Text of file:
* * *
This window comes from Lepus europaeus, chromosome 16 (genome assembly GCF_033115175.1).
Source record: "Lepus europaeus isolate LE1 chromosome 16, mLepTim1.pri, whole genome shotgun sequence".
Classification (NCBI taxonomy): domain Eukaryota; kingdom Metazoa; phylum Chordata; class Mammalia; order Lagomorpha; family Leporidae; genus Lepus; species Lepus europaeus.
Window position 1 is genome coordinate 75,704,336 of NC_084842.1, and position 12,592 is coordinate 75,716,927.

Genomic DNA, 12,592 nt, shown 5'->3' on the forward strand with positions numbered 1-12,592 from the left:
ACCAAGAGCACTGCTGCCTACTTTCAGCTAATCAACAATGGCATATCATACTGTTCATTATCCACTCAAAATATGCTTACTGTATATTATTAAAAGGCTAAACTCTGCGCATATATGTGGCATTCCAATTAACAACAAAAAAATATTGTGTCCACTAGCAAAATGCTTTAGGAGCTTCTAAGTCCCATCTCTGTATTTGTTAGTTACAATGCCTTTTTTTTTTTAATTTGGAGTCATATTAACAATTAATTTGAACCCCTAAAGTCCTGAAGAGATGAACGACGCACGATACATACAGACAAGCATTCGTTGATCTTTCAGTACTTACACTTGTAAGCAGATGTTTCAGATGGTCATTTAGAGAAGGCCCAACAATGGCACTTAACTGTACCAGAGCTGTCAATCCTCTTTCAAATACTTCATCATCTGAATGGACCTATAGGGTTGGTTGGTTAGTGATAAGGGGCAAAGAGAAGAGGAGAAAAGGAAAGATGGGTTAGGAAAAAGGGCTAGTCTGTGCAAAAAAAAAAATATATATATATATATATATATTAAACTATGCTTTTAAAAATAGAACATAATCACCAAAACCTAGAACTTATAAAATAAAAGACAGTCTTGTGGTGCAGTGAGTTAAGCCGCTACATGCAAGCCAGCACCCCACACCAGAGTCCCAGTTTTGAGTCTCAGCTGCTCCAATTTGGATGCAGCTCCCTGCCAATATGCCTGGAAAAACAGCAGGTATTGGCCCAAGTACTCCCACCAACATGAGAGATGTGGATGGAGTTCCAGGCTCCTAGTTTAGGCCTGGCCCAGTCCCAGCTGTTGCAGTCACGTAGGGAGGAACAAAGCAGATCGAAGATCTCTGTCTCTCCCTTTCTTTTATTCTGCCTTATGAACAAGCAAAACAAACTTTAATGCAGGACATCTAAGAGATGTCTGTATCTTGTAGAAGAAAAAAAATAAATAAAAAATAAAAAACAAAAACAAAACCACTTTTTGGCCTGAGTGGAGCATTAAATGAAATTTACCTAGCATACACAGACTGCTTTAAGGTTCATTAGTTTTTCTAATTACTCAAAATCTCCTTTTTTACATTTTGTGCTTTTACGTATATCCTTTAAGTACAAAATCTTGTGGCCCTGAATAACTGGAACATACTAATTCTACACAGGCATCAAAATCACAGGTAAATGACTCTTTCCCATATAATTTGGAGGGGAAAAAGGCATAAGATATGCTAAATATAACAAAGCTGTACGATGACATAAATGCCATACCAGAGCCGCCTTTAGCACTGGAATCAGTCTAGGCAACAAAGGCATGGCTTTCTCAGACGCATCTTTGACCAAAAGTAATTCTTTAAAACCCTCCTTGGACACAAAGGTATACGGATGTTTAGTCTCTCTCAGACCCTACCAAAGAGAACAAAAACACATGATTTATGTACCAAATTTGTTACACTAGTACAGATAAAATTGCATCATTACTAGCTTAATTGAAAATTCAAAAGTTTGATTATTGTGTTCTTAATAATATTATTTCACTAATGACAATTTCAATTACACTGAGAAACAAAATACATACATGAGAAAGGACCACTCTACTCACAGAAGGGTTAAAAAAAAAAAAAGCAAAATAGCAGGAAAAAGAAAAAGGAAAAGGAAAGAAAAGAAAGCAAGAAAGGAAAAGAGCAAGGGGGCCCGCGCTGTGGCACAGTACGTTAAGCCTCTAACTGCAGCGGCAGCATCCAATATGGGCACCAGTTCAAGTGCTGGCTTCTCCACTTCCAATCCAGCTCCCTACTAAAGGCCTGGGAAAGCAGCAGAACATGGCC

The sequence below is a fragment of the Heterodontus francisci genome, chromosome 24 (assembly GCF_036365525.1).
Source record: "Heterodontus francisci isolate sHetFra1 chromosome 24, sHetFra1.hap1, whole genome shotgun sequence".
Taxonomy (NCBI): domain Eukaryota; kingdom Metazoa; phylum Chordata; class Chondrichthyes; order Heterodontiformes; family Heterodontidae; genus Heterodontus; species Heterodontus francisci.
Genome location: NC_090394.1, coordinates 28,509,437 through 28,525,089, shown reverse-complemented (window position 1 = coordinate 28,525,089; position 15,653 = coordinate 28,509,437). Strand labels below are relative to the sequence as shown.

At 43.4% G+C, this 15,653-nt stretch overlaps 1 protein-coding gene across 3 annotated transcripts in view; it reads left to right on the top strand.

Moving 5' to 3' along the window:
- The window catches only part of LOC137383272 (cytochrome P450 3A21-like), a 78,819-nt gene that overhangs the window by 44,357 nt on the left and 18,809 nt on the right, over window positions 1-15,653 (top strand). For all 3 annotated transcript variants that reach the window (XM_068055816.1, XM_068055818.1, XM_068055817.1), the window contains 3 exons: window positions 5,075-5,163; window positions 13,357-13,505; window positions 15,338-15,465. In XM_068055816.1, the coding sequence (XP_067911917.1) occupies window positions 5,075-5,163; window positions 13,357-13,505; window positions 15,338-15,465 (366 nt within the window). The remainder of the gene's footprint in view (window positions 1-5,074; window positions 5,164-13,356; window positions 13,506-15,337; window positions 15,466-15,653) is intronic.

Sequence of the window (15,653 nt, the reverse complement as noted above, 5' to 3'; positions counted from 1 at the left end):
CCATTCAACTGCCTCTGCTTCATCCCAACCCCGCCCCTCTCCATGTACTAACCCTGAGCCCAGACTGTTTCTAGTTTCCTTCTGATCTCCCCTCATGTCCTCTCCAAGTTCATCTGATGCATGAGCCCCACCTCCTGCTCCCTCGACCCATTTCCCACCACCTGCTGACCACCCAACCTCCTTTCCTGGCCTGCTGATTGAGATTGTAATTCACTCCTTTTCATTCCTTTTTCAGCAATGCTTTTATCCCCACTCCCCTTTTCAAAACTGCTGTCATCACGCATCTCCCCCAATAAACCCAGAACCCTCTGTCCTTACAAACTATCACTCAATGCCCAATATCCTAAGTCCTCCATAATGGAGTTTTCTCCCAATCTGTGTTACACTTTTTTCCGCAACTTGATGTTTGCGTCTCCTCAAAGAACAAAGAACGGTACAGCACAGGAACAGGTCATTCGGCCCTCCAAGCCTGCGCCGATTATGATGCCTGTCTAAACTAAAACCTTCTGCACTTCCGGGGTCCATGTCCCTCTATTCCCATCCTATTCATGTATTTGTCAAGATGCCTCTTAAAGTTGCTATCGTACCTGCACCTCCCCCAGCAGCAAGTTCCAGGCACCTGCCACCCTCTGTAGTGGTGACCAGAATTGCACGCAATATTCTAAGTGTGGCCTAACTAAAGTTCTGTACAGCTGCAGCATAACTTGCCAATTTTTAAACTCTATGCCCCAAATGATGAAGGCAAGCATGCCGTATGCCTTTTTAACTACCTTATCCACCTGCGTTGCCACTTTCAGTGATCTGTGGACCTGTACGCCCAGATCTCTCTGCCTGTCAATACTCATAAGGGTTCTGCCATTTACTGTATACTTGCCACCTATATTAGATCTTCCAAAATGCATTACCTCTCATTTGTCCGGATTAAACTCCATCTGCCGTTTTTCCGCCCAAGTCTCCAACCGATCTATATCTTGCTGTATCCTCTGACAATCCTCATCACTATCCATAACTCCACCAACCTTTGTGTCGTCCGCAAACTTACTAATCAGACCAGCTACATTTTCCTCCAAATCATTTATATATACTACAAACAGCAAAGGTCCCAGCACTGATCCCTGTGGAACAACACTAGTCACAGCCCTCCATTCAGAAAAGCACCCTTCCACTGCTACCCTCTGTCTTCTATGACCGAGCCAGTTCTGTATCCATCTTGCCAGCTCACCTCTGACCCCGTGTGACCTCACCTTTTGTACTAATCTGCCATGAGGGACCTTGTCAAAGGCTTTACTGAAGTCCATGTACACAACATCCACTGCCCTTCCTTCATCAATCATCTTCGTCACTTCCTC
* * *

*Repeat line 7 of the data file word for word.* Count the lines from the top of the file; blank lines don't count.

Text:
The sequence below is a fragment of the Heterodontus francisci genome, chromosome 24 (assembly GCF_036365525.1).